National Empowerment Television (NET) is a satellite television station broadcast from Washington, D.C. and run by the Free Congress Foundation (FCF). NET is transmitted via the Hughes Communications satellite Galaxy 7 and is available free and unscrambled throughout the continental United States, Canada, and Mexico. Describing itself as "C-Span with an attitude,"(1) the station's programming presents contemporary political issues from the point of view of both the secular and Religious Right. The December 1993 launch of NET was not, as this invocation of "new technologies" suggests, the originary moment of a new television channel. Rather, NET represents the public component of a Conservative television service that had already been in existence for four years.(2) Since 1990 the FCF had been transmitting (via satellite) activist programs organized around specific lobbying concerns to small groups of subscribing affiliates nationwide. This subscription service was originally called National Empowerment Television. It changed its name to C-NET (Coalitions National Empowerment Television) when the free 24-hour public station was launched at the end of 1993 as NET.
Originally transmitted on the non-commercial Ku band, C-NET produces four monthly shows tailored to specific constituencies: Family Forum Live addresses white middle-class "pro-family" activists; A Second Look Live is targeted at black Conservatives: Campus Connection is aimed at college students and Empowerment Outreach Live speaks to business people. These shows discuss specific legislative issues, usually pending state and federal legislation, and direct viewers to lobby appropriate politicians with letters and telephone calls.(3) This format is the television equivalent of direct mail (without requests for money) and has been used to organize Conservative activists around such issues as gays in the military, school choice, and health-are reform. In contrast to the public service rhetoric the FCF uses to characterize NET, Paul Weyrich described it as a "megaphone in the hands of the people:"
C-NET represents a long-term commitment to covert political activism pioneered by the FCF as part of a wider strategy to intervene in the U.S electoral system in order to shift political representation further to the right. C-NET addresses a narrow, preselected audience and changes its broadcast coordinates regularly to prevent unauthorized reception by non-subscribers.(4) The FCF is an umbrella group and organizing center of the secular and Religious Right and functions as the ideological complement to the Heritage Foundation.(5) The two work together to produce, disseminate, and implement a coherent Conservative ideology. NET is a product of this collaboration: the Heritage Foundation has provided both programming and staff for the new station. Both institutions were rounded in the '70s by Weyrich with financial support from Conservative businessman Joseph Coors and philanthropist Richard Mellon Scaife.(6) A former chief assistant to Coors told journalist Sara Diamond that the FCF, the Heritage Foundation and the Moral Majority were ostensibly secular organizations "intended to mobilize Conservative Christians and shift the political make-up of Congress."(7) Supplementing the Heritage Foundation's economic focus, the FCF undertakes the training and support of Conservative political candidates at all levels, and the development and promotion of an ideology of "Cultural Conservatism."(8)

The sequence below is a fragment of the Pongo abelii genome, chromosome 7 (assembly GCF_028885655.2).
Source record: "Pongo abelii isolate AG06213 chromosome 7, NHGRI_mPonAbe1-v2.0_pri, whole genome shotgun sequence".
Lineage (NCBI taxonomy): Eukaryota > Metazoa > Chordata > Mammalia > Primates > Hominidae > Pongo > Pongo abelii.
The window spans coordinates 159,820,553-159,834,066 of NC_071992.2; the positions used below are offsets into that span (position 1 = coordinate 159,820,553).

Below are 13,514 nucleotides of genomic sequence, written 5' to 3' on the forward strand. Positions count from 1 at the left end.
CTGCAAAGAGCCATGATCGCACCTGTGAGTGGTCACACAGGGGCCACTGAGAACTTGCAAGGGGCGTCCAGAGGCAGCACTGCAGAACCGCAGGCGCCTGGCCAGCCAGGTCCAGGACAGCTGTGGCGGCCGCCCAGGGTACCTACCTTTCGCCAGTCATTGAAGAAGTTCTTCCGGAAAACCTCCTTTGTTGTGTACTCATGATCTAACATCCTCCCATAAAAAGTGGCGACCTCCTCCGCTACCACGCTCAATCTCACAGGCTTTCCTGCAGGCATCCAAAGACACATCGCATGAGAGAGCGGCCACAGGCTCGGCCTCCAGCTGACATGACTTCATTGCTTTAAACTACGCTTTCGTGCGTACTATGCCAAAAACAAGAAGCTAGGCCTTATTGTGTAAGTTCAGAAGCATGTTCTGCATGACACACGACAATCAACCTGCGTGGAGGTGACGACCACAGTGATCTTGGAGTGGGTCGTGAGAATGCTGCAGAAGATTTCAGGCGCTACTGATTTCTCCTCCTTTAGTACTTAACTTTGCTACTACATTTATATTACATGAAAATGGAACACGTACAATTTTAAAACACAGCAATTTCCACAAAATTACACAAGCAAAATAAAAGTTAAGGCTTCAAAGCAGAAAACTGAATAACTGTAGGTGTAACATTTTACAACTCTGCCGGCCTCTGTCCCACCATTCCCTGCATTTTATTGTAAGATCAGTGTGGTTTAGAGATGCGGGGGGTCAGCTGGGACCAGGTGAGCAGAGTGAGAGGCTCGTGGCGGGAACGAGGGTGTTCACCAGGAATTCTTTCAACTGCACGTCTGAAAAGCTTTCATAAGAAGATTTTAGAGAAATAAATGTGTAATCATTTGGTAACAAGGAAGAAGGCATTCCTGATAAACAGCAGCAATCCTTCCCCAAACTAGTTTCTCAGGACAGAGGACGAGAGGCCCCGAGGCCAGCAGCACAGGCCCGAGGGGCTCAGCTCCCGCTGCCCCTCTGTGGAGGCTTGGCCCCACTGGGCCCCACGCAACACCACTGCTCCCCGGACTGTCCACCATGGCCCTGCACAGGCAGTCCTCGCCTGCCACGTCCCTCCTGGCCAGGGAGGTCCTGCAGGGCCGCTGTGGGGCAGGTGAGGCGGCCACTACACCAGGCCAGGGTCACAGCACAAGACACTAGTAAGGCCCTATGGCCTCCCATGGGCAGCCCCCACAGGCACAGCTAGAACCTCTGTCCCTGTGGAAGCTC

NET was launched on December 6, 1993 ostensibly as a new interactive channel that would provide Americans with long denied access to government in Washington. Although it is primarily distributed by satellite, the FCF hopes that NET will eventually get picked up by local cable services when the transfer from coaxial to fiberoptic cable increases available channel space. Pat Robertson's Christian Broadcast Network (CBN), has courted a similar audience as NET since its inception as a satellite station in 1977 and transition to cable. …